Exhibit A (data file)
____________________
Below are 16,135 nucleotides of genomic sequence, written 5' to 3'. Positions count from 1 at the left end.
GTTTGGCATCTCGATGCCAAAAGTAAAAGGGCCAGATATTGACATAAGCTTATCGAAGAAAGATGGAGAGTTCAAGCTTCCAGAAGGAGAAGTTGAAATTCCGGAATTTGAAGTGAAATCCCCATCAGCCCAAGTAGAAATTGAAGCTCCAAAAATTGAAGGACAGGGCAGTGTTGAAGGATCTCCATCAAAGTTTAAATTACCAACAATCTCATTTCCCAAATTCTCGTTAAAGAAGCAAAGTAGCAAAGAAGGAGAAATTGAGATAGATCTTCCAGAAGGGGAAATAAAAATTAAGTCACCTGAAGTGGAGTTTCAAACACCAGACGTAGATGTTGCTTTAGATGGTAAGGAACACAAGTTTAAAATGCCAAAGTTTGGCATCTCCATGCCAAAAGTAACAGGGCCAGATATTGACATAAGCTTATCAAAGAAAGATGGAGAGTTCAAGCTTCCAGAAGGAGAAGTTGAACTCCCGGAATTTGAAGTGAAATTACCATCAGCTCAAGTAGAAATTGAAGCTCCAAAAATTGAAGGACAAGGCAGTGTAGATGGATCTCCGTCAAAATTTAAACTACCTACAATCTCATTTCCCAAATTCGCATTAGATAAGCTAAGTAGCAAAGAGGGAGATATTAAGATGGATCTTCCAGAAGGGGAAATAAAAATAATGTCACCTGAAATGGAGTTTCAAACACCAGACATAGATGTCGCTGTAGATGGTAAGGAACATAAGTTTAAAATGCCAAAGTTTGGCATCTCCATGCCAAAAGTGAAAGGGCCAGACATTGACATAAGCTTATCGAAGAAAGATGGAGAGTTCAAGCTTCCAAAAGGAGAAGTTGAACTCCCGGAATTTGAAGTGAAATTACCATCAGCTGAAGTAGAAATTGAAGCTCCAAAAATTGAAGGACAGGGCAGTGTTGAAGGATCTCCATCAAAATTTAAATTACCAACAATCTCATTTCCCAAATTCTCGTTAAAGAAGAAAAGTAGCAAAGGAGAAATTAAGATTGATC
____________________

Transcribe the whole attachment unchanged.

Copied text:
Below are 16,135 nucleotides of genomic sequence, written 5' to 3'. Positions count from 1 at the left end.
GTTTGGCATCTCGATGCCAAAAGTAAAAGGGCCAGATATTGACATAAGCTTATCGAAGAAAGATGGAGAGTTCAAGCTTCCAGAAGGAGAAGTTGAAATTCCGGAATTTGAAGTGAAATCCCCATCAGCCCAAGTAGAAATTGAAGCTCCAAAAATTGAAGGACAGGGCAGTGTTGAAGGATCTCCATCAAAGTTTAAATTACCAACAATCTCATTTCCCAAATTCTCGTTAAAGAAGCAAAGTAGCAAAGAAGGAGAAATTGAGATAGATCTTCCAGAAGGGGAAATAAAAATTAAGTCACCTGAAGTGGAGTTTCAAACACCAGACGTAGATGTTGCTTTAGATGGTAAGGAACACAAGTTTAAAATGCCAAAGTTTGGCATCTCCATGCCAAAAGTAACAGGGCCAGATATTGACATAAGCTTATCAAAGAAAGATGGAGAGTTCAAGCTTCCAGAAGGAGAAGTTGAACTCCCGGAATTTGAAGTGAAATTACCATCAGCTCAAGTAGAAATTGAAGCTCCAAAAATTGAAGGACAAGGCAGTGTAGATGGATCTCCGTCAAAATTTAAACTACCTACAATCTCATTTCCCAAATTCGCATTAGATAAGCTAAGTAGCAAAGAGGGAGATATTAAGATGGATCTTCCAGAAGGGGAAATAAAAATAATGTCACCTGAAATGGAGTTTCAAACACCAGACATAGATGTCGCTGTAGATGGTAAGGAACATAAGTTTAAAATGCCAAAGTTTGGCATCTCCATGCCAAAAGTGAAAGGGCCAGACATTGACATAAGCTTATCGAAGAAAGATGGAGAGTTCAAGCTTCCAAAAGGAGAAGTTGAACTCCCGGAATTTGAAGTGAAATTACCATCAGCTGAAGTAGAAATTGAAGCTCCAAAAATTGAAGGACAGGGCAGTGTTGAAGGATCTCCATCAAAATTTAAATTACCAACAATCTCATTTCCCAAATTCTCGTTAAAGAAGAAAAGTAGCAAAGGAGAAATTAAGATTGATC